I challenged myself to read 100 books this year. I just finished my first one: Broke Millennial Takes on Investing by Erin Lowry. When I mentioned that I was reading this book, I got a lot of questions from friends about whether it was good, so I thought this would be a good opportunity to write a book review.
I previously read Erin Lowry’s Broke Millennial: Stop Scraping by and Get Your Financial Life Together, which offers general financial advice. As a somewhat financially savvy millennial, that book confirmed a lot of things that I already knew to be true. Nonetheless, it was helpful to think about my overall budget a “grown up” way. Now that I have finished grad school, I felt like it was time to tackle the second Broke Millennial book.
As many of you know, my dissertation was on General Motors’ advertising and public relations in the 1990s and 2000s. A portion of it focused on auto loans, specifically 0% APR loans. You may be thinking, “You’re not really a novice. You know some financial terms already!” That’s true. I am somewhat familiar with how the market works generally and with financial terms. However, studying the marketing of financial products is a bit different from starting to invest. I might be able to sniff out bad products or marketing gimmicks, but it doesn’t mean that I’m my own certified financial planner.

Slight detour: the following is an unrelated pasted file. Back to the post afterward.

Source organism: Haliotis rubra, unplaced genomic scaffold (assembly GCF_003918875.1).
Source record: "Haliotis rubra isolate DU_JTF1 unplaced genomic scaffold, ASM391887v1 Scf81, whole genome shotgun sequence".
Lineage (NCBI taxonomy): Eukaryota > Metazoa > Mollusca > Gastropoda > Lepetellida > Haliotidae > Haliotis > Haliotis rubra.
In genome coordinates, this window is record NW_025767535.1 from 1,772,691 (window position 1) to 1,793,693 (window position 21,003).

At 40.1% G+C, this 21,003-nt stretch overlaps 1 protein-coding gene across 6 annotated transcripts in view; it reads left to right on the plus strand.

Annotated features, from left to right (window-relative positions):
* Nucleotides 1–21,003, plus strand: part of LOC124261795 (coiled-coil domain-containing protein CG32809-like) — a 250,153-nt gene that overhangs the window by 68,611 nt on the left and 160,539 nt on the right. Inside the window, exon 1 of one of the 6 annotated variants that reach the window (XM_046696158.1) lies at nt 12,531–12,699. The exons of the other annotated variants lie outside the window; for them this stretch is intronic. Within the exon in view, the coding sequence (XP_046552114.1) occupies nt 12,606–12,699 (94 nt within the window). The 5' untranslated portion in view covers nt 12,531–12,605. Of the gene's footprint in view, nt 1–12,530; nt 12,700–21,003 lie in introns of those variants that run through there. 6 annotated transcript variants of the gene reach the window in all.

In the introduction, Lowry advises readers to skip around, depending on their financial situation. For example, if you already know financial terms, you can skip the second chapter. However, like a good academic, I read the book cover to cover. While I was familiar with most of the terms in chapter 2, a refresher was nice before diving into the rest of the book.
Lowry’s book is not a step-by-step guide to investing. Instead, you get a general idea of what products and services are out there. For example, while many of us may not think of 401(k)s as investing, a 401(k) is investing. Lowry establishes the importance of putting money toward a 401(k) or retirement account before other types of investments. Lowry also addresses issues that are important to millennials, such as whether to invest when you have student loans (the answer: it depends on the loan). Lowry also offers a review of financial apps. Although some of the information in that chapter may be outdated, the general overview can still help you to assess whether to use an app for investing.
Ultimately, Lowry leaves the decision-making in the readers’ hands. Readers are left with a basic understanding of financial products and services, but without specific recommendations for what services to use. At the end of the book, Lowry offers suggestions for podcasts, books, and other resources to help readers continue to research their options.
Overall, I enjoyed the opportunity to familiarize myself with the options available and think more about what goals I have for my investments. However, I still feel like I need to research more before putting any money toward investments. I would recommend Broke Millennial Takes on Investing to complete novices. However, if you have an idea of the financial marketplace, then you might try just researching some other resources for more detailed investment advice.